Do you have a business plan?
If not, do you have a niggling feeling that you should have a proper, written plan for your business but the very thought of writing it makes you break out in cold sweat? No need to worry – business plans are not really that difficult to write.
The 5 Questions Business Plan Needs To Answer
Whether it’s a business plan for a brand-new venture, a supporting document for a loan application or a plan you want to use in running your business to keep yourself on track and accountable, it needs to address key questions relating to your business. These questions can be roughly grouped as follows:
What is your business idea? What products or services do you provide? What benefits do you offer to your potential customers?
Why do you offer that particular product or service? Why will it sell? Why would people buy from you and not from someone else?
How are you going to deliver your products / services? How does your particular market work in terms of marketing, distributions channels etc.?
Who is going to do what in order to deliver your products or services? Is it just you? Do you outsource certain tasks? Is there a team? What are the roles and their responsibilities?
- How much?
How much money are you expecting your business to make? How much do you need to invest? How much do you need to borrow, if anything? When will your business break even? How much of a profit margin are you expecting? What is your cash flow going to look like?
This is where you talk about your business numbers so you need to include a set of cash flow and other relevant financial projections.
In a nutshell, as a business owner, you need to be crystal-clear about what and why you want to do, how you’re going to do it, who is going to do what, and how much money it’s going to make. This is exactly what a business plan needs to demonstrate!
What Else Does Your Business Plan Need?
The above list of questions in each category is definitely not exhaustive as all businesses and their circumstances are different. It should, however, give you a pretty good idea of what your business plan needs to cover as a minimum.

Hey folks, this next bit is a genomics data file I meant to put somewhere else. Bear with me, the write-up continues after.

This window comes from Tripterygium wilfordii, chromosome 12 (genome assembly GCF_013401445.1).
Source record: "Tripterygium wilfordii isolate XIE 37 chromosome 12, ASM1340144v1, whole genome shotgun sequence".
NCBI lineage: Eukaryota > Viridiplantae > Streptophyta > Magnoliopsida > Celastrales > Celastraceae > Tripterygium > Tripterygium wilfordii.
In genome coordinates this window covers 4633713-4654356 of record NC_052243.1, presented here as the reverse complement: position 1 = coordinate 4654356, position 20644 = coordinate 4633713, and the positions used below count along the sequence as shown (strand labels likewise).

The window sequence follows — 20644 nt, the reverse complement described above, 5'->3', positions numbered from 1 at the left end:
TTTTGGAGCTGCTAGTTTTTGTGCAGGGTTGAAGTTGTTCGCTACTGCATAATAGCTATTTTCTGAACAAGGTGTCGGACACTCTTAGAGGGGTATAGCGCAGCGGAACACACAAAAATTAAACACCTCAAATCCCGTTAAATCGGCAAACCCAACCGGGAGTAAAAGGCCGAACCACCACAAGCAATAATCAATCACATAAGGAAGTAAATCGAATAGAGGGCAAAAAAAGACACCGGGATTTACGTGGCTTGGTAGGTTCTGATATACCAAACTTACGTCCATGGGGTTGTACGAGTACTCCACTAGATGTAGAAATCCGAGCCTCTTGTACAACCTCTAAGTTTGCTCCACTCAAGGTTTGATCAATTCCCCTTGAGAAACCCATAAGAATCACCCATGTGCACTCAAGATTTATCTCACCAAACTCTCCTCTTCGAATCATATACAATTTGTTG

If a purpose of your business plan is to apply for a loan, you may need to include some information regarding your relevant market context, e.g. information on market trends, overall sales volumes, prevailing prices, your potential competitors and so on. The reason for this is to make sure that your sales projections are in line with what could be reasonably expected. It may sound obvious but, for instance, it wouldn’t make much sense to predict increasing sales volumes of car accessories if the level of car ownership was going down etc.
Once your business plan is written up, don’t treat it as cast in stone. Things change over time so make sure that you keep revisiting your plan to check whether you’re still on track. If your business performance is not as expected, you can use your plan to help you decide what actions you need to take. Sometimes, the solution will be to change how you go about things in your business. In some instances, the original plan may have been overly optimistic, in which case you’ll need to revise it to more realistic levels.
If you’d like more detailed advice on writing a business plan, email me on firstname.lastname@example.org and we’ll have a chat to see how I could assist you.